Stage 12: Lannemezan – Plateau de Beille
Stage 12: Lannemezan – Plateau de Beille
Thursday, 16th July 2015
Thursday, 16th July 2015

It was an early start this morning and already 30 degrees by 10am. We made a quick stop for fuel and then again to photograph some random monster trucks by the roadside.


With our stops putting us behind schedule I did a quick lap of the team buses, grabbed a free coffee from one of the sponsors and ran back to the car to find some mountains.


Today was the last day in the Pyrenees and there was plenty of climbing on offer. We had enough time to shoot either of the first two climbs and still make it in time for the finish.

The first climb, Col de Portet d’Aspet, was rather short at 4km, but the steeper of the two.


However, the summit wasn’t that spectacular so we headed for the second, Col de la Core.


Arriving at the summit the clouds started to blow in and fat rain drops began to fall. It was a welcome relief as the mercury had hit 36 degrees.


The summit provided a good vantage point of the riders approaching from down in the valley.

By the time the riders reached the summit the sun was back out and, against the dark rain clouds, made for perfect photography conditions.


After the last of the riders came through I ran back to the car, knowing it was important to get going if we were going to make the finish.


We left with just enough leeway to get us there on time, on such a tight schedule even the smallest delay could have been a disaster.

There was a delay.


Reaching then bottom of Col de la Core we hit the feed zone and had to wait for all the teams to pick up the discarded bidons and musettes before we could move through, though I’m sure the countless scavenging spectators would have done the job anyway.


We had only lost a couple of minutes but anymore and it would be cutting it fine.


Then somehow we went around a roundabout and exited too early, ending up on a small parallel road. It was so close to the one we were suppose to be on that the GPS hadn’t picked it up. Only realising as I looked across at the view and saw a team car on the opposite road.


Quickly we turned around, only to realise the road was one way. Lucky for us no one was coming as we drove up it anyway.


It was only a minute or two off course but it was enough time for the spectators that had been collecting bidions to get back in their cars and camper vans, clogging up the escape route.


It was torturous watching the arrival time get later and later as we crawled along in the heavy traffic.


But by some miracle and Mrs McBeard’s carefully honed overtaking skills we got ahead of the chugging convoy.

Back in the game we caught up with a couple of the team cars from earlier and together hastily headed for the race course.


I was checking on the estimated time of arrival for the riders versus our time – it was a head to head race!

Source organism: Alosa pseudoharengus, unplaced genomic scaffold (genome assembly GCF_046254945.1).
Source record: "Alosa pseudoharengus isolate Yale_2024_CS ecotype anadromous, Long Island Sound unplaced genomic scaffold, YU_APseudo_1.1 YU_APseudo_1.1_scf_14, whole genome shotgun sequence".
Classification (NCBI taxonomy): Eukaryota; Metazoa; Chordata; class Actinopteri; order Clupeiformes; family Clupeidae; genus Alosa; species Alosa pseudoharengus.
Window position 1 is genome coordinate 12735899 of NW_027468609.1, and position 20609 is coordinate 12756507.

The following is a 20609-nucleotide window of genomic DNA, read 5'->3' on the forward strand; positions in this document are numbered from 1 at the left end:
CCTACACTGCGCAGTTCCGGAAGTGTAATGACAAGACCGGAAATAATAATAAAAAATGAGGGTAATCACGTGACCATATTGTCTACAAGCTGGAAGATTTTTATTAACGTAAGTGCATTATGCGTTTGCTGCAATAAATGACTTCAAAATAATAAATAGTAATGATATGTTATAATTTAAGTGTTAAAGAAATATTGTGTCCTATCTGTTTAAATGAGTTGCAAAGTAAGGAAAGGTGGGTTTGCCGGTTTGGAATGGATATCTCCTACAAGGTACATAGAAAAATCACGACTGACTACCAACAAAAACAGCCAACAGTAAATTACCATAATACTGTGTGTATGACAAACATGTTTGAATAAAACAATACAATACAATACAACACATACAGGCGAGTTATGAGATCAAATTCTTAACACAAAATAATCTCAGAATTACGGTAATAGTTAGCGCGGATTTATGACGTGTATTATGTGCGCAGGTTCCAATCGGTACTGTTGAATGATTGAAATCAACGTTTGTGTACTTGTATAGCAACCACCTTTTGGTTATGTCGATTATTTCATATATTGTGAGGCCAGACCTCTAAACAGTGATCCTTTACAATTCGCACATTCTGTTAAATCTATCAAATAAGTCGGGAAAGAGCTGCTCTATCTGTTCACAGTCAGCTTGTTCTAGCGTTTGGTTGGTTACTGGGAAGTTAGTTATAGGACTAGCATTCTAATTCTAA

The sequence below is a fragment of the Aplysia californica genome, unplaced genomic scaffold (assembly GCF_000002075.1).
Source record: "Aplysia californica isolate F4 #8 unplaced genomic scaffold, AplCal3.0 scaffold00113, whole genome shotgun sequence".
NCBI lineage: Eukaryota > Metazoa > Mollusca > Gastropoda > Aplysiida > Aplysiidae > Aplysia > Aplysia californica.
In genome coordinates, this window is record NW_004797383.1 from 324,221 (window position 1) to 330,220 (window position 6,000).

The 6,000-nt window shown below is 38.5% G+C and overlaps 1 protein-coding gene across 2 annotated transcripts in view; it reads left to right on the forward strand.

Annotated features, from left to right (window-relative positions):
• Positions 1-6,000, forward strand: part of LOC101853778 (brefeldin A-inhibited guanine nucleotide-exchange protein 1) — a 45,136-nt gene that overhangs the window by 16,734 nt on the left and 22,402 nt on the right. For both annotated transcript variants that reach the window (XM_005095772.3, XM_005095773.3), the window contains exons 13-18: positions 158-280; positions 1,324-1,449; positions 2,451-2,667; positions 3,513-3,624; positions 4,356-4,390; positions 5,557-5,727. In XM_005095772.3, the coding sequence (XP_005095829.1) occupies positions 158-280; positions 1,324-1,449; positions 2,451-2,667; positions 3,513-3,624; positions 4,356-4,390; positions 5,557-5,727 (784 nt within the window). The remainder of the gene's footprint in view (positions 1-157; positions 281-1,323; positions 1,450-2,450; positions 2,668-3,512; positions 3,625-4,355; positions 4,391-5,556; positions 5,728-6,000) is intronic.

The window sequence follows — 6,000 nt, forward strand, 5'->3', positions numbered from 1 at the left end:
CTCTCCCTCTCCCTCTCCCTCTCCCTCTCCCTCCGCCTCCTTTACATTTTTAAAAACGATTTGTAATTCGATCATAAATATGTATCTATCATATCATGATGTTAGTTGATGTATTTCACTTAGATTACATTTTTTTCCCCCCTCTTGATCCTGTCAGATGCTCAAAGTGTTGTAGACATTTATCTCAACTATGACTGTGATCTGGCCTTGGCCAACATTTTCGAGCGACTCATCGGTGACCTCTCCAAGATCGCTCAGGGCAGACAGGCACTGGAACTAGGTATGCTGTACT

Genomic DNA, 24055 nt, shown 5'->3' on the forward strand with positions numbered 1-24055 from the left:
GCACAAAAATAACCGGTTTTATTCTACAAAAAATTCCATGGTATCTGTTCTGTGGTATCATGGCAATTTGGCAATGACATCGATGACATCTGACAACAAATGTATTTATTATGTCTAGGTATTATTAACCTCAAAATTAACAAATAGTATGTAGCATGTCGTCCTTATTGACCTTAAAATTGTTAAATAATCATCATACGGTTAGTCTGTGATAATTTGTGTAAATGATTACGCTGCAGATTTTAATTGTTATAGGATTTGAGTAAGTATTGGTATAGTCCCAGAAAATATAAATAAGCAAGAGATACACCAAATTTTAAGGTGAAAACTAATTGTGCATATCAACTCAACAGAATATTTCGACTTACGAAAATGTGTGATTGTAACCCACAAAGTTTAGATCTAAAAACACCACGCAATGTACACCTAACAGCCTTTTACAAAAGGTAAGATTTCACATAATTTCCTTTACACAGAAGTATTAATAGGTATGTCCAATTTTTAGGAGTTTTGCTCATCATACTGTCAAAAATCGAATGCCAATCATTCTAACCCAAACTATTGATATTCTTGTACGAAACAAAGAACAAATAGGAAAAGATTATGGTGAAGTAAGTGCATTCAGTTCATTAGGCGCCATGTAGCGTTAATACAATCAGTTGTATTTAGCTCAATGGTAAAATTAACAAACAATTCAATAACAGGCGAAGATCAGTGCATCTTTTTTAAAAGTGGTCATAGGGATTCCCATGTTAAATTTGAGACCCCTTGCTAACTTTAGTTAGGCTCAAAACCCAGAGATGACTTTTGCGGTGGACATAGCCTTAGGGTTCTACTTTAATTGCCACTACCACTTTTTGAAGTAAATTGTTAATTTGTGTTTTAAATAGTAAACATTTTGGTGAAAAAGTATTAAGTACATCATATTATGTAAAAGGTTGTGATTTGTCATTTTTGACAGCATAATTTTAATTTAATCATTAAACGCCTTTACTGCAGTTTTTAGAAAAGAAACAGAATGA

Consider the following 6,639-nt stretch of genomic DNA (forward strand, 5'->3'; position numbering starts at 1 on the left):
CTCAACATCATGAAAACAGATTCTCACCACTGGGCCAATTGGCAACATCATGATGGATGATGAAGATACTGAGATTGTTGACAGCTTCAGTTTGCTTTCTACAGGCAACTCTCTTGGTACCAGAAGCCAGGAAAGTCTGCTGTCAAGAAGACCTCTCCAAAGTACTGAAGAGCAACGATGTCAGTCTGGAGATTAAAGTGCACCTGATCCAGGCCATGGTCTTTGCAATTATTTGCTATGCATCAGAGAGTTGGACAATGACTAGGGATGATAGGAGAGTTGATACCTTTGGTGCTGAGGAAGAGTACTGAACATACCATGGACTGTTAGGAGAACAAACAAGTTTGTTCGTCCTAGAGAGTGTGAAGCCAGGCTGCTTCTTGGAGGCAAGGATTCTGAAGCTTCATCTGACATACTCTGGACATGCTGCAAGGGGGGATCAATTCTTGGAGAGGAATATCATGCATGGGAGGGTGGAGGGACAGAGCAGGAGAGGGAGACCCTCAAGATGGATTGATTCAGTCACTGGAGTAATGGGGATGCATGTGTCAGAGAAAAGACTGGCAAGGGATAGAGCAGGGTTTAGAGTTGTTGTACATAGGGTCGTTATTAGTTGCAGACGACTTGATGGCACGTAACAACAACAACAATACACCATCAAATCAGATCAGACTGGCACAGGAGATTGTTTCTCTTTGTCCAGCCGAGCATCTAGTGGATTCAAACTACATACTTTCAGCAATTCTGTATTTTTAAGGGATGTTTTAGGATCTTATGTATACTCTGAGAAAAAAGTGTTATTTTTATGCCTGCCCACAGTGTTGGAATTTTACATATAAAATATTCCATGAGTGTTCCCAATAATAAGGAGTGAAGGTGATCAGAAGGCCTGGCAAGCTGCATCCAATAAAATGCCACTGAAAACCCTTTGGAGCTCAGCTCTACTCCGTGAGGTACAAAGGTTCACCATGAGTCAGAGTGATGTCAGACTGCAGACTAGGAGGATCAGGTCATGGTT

As I was starting to give up, sure we’d be too late to the bottom of the final climb, I saw the road ahead was closed. Disaster. Not sure it was the ‘Off race’ route or some major roadworks up ahead we reluctantly prepared to take the deviation.


But then the team cars ahead zipped between the witches hats and onto the closed road. In a flash, we followed. Now we had a highway with no cars between us and the race course. We were back on track!


Arriving in the town of Tarascon sur Ariege there were people running up the street to get a view of the riders as they passed. This was not a good sign.


The riders were less than 10kms away from the base of the climb. But when we met the intersection with the course we were waved through. I couldn’t believe it, we had made it.

On the final climb to the Plateau de Beille the rain had returned and just kept getting heavier. The spectators on the roadside were taking refuge however they could crafting rain coats out of Publicity caravan freebies.


Suddenly the weather escalated, the hail and lighting causing the crowds to disappeared, ever the Gendarmerie took shelter under the campervan awnings or huddled under kindly shared umbrellas.


I opened the window to try and get a shot but so much rain came in the leg of my shorts was saturated, so shut it as fast as possible.

When we reached the diversion for the press parking it was banked up with traffic. I needed the get my wet weather gear and find a spot to shoot as the riders were on the climb already.


I wasn’t sure if I would have enough time to make it to a good location on course so I checked the finish line.


It was jam packed, not even room for one more lens.


So I went for it! Running down the climb as fast as I could with a camera around my neck. There were so many puddles. I couldn’t avoid them, so I just ploughed through soaking my socks and boots.


I just made it to a corner near the 2km to go mark that I’d seen on the way up. As the riders came into sight I tried desperately to get the lens and view finder clear so I could see what I was photographing. The rain continuing to hammer down.


I managed to get a couple of good shots in the chaos of it all and made a beeline back up to the car to dry off, where Mrs McBeardy had some dry clothes ready for me.


By this time the entire carpark had tuned to mud. Magically we avoided getting bogged and made our way down the only way off the mountain with the hundreds of other official cars, trucks and vans for the 2 hour drive to the next hotel.

See beardy’s coverage of previous stages below.

Stage 19: Saint-Jean-de-Maurienne - La Toussuire - Les Sybelles
Stage 14: Rodez - Mende


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A Cycling Journal

Join Beardy McBeard and his caravan as he chases some of cycling’s biggest races around the world. Get a new perspective on this beautiful sport through Beardy's iconic photos and the stories behind them. You can also purchase the prints!

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